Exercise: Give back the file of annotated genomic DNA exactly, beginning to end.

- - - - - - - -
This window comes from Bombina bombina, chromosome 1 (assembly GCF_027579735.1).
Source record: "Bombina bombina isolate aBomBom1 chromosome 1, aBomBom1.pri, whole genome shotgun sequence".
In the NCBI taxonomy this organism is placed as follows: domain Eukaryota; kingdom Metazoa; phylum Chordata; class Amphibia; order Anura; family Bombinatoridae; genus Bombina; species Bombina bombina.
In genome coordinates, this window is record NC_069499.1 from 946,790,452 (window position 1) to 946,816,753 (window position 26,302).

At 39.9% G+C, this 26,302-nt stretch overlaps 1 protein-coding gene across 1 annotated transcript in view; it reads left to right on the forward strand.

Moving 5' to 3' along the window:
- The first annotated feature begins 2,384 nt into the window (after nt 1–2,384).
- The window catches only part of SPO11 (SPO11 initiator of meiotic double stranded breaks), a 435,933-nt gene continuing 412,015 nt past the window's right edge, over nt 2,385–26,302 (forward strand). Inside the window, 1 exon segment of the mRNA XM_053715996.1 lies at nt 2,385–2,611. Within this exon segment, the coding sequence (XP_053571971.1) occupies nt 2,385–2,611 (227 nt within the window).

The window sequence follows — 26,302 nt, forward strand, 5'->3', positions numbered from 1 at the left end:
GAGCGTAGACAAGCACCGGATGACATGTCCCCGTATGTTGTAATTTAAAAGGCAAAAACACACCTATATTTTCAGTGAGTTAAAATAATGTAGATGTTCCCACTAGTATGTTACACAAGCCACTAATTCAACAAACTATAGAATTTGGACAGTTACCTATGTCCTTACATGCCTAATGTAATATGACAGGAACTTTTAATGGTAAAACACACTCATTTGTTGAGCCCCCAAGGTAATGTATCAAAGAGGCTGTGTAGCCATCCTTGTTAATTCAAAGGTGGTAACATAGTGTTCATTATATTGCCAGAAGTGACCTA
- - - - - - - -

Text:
This window comes from Bombina bombina, chromosome 1 (assembly GCF_027579735.1).
Source record: "Bombina bombina isolate aBomBom1 chromosome 1, aBomBom1.pri, whole genome shotgun sequence".
In the NCBI taxonomy this organism is placed as follows: domain Eukaryota; kingdom Metazoa; phylum Chordata; class Amphibia; order Anura; family Bombinatoridae; genus Bombina; species Bombina bombina.
In genome coordinates, this window is record NC_069499.1 from 946,790,452 (window position 1) to 946,816,753 (window position 26,302).

At 39.9% G+C, this 26,302-nt stretch overlaps 1 protein-coding gene across 1 annotated transcript in view; it reads left to right on the forward strand.

Moving 5' to 3' along the window:
- The first annotated feature begins 2,384 nt into the window (after nt 1–2,384).
- The window catches only part of SPO11 (SPO11 initiator of meiotic double stranded breaks), a 435,933-nt gene continuing 412,015 nt past the window's right edge, over nt 2,385–26,302 (forward strand). Inside the window, 1 exon segment of the mRNA XM_053715996.1 lies at nt 2,385–2,611. Within this exon segment, the coding sequence (XP_053571971.1) occupies nt 2,385–2,611 (227 nt within the window).

The window sequence follows — 26,302 nt, forward strand, 5'->3', positions numbered from 1 at the left end:
GAGCGTAGACAAGCACCGGATGACATGTCCCCGTATGTTGTAATTTAAAAGGCAAAAACACACCTATATTTTCAGTGAGTTAAAATAATGTAGATGTTCCCACTAGTATGTTACACAAGCCACTAATTCAACAAACTATAGAATTTGGACAGTTACCTATGTCCTTACATGCCTAATGTAATATGACAGGAACTTTTAATGGTAAAACACACTCATTTGTTGAGCCCCCAAGGTAATGTATCAAAGAGGCTGTGTAGCCATCCTTGTTAATTCAAAGGTGGTAACATAGTGTTCATTATATTGCCAGAAGTGACCTA